CHN: Reconciliation Instructions Put Human Needs Programs at Risk
Armed with the budget blueprint they approved on April 28, members of Congress are beginning to contemplate how to meet the blueprint’s requirements to cut spending on low-income programs. In June and July, Congressional committees will begin writing legislation that will cut spending and reduce taxes as part of the reconciliation process. But tough talk from at least one powerful House member has made advocates worry that Congress will go even farther than the budget resolution in making cuts to human needs programs.
The budget resolution requires the House Committee on Energy and Commerce and the Senate Finance Committee to pass legislation that finds a net $10 billion in savings. (See Medicaid story, this issue.) The resolution assumes those “savings” (cuts) would come from the Medicaid program. The House and Senate Agriculture committees are tasked with cutting $3 billion from programs under their jurisdictions – some of which could come from Food Stamps.
The House Education and Workforce Committee and the Senate Health Education, Labor and Pensions (HELP) Committee must cut more than $12.7 billion from their programs. The Center on Budget and Policy Priorities estimates that this could include student loan cuts of as much as $7 billion over five years. All of these cuts must be developed bySeptember 16. In the Senate, a reconciliation bill will need just 51 votes for passage – not the typical 60 votes required for most legislation.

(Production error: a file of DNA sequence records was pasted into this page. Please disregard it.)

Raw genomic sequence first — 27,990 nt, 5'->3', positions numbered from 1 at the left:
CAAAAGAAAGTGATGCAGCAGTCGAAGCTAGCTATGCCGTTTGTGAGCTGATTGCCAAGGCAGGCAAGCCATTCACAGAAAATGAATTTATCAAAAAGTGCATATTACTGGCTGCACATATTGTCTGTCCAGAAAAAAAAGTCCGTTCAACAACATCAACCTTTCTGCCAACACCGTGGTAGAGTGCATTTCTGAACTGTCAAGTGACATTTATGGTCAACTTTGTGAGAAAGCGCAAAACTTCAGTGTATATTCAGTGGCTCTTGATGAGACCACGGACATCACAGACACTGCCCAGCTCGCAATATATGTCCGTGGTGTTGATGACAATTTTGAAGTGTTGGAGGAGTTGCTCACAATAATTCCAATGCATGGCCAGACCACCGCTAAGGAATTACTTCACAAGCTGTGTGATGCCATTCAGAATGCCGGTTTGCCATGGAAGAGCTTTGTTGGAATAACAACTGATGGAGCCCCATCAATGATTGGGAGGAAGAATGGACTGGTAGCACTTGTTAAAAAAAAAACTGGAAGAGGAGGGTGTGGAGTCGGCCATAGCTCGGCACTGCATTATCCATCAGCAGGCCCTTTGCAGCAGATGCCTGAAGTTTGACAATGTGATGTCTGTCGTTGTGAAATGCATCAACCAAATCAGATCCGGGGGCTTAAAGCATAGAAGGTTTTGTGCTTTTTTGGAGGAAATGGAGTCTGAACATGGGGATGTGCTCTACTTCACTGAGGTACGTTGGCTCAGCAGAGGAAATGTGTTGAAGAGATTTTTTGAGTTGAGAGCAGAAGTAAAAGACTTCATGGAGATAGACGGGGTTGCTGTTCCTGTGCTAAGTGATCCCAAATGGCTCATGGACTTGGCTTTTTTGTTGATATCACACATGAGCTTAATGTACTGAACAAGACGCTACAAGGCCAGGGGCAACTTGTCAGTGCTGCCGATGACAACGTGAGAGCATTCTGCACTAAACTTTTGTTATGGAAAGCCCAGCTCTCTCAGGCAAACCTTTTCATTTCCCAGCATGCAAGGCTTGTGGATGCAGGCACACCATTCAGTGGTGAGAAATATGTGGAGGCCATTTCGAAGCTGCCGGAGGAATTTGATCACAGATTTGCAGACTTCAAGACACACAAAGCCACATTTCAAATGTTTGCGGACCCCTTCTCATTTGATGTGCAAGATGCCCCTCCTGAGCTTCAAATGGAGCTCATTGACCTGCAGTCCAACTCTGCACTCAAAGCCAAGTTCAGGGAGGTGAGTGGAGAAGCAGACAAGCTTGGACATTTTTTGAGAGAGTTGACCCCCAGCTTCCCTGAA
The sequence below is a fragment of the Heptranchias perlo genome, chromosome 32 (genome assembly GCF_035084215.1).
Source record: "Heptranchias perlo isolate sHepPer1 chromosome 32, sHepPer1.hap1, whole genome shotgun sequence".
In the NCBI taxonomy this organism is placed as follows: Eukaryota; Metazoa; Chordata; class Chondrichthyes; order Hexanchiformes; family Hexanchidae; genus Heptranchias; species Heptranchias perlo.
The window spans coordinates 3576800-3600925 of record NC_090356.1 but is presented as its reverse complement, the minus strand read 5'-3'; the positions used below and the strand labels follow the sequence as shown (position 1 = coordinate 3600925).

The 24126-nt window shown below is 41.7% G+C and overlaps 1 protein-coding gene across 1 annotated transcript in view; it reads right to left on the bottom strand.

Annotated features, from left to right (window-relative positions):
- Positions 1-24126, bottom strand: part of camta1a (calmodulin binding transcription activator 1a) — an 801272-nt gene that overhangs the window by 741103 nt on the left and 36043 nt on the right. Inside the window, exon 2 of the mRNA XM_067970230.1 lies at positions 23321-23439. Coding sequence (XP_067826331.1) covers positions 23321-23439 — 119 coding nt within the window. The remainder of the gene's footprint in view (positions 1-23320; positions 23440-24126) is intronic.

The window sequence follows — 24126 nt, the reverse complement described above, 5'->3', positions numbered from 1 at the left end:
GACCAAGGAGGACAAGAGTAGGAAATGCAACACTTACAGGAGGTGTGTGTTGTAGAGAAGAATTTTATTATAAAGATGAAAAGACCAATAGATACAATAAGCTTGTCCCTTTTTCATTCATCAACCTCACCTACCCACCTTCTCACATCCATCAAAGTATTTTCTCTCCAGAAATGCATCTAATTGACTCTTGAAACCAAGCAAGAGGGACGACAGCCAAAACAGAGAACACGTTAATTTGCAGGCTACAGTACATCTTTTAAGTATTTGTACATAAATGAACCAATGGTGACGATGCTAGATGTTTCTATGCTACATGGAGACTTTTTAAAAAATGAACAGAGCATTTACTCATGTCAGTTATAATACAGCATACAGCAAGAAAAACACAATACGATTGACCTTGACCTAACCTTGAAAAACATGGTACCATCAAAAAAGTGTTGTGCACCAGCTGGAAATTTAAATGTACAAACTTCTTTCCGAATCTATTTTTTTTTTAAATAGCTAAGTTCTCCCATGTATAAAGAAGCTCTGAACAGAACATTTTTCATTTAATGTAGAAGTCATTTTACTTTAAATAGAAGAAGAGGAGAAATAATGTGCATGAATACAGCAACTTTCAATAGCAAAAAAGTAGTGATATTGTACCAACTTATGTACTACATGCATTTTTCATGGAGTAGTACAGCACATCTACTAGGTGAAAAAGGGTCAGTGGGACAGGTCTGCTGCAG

But the cuts to the mandatory programs as outlined in the budget resolution may be just a floor – not a ceiling. Chairman of the House Ways and Means Committee Bill Thomas (R-CA) – whose committee must only find $1 billion in cuts over five years – has said he may produce a bill with deeper cuts. Mandatory programs under the Ways and Means Committee include SSI, the Earned Income Tax Credit (EITC), child welfare programs, child care, child support, and Temporary Assistance for Needy Families (TANF).
If Chairman Thomas chooses to target SSI, he may try to change the definition of disability in order to generate the “savings,” making it more difficult to qualify. Such a move would be strongly opposed by people with disabilities and advocates for the vulnerable.
If Congress first reduces assistance for people with disabilities and the poor while cutting taxes for the wealthy a week later, certain awkward questions of fairness are bound to be raised.
Congress initially wanted to keep separate its actions to cut taxes and services, to minimize the awkward questions. But the budget resolution only left a week in between the reconciliation bill dealing with spending cuts (September 16) and the one for tax cuts (September 23). If the bills remain separate, that poses a technical roadblock to making cuts in the EITC (because EITC cuts across spending and tax provisions). If Congressional leaders conclude that there are no longer “message” advantages to considering two separate bills just a week apart, they may combine them. Limiting or ending the EITC for certain tax filers would then be in order. Since House Budget Chairman Nussle (R-IA) had initially singled out the EITC as a potential source of cuts, advocates will watch the reconciliation developments closely. For more about a tax reconciliation bill, see article this issue.
Advocates for low-income people, the elderly, children and people with disabilities will spend this summer demanding that members of Congress draft reconciliation bills that do not harm the most vulnerable.